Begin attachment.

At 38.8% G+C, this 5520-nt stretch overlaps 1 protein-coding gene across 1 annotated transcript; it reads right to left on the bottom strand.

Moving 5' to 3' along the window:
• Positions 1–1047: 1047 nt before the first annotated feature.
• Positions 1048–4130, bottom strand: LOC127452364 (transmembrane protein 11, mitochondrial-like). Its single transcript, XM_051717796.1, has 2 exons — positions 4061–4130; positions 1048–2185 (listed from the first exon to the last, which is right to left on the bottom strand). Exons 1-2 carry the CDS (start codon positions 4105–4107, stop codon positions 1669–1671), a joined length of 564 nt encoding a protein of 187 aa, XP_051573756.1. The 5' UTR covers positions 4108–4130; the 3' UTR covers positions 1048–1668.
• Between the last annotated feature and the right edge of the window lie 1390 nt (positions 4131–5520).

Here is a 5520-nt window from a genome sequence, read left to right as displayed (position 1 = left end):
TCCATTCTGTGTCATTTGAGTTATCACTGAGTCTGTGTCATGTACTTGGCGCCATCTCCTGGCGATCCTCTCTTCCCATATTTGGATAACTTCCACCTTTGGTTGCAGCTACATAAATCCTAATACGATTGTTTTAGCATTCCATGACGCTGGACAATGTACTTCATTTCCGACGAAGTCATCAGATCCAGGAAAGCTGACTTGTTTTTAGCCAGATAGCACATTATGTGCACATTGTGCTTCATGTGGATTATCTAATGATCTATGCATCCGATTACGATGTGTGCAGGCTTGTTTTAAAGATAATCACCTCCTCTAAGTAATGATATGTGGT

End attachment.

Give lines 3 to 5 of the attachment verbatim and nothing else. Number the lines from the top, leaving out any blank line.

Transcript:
• Positions 1–1047: 1047 nt before the first annotated feature.
• Positions 1048–4130, bottom strand: LOC127452364 (transmembrane protein 11, mitochondrial-like). Its single transcript, XM_051717796.1, has 2 exons — positions 4061–4130; positions 1048–2185 (listed from the first exon to the last, which is right to left on the bottom strand). Exons 1-2 carry the CDS (start codon positions 4105–4107, stop codon positions 1669–1671), a joined length of 564 nt encoding a protein of 187 aa, XP_051573756.1. The 5' UTR covers positions 4108–4130; the 3' UTR covers positions 1048–1668.
• Between the last annotated feature and the right edge of the window lie 1390 nt (positions 4131–5520).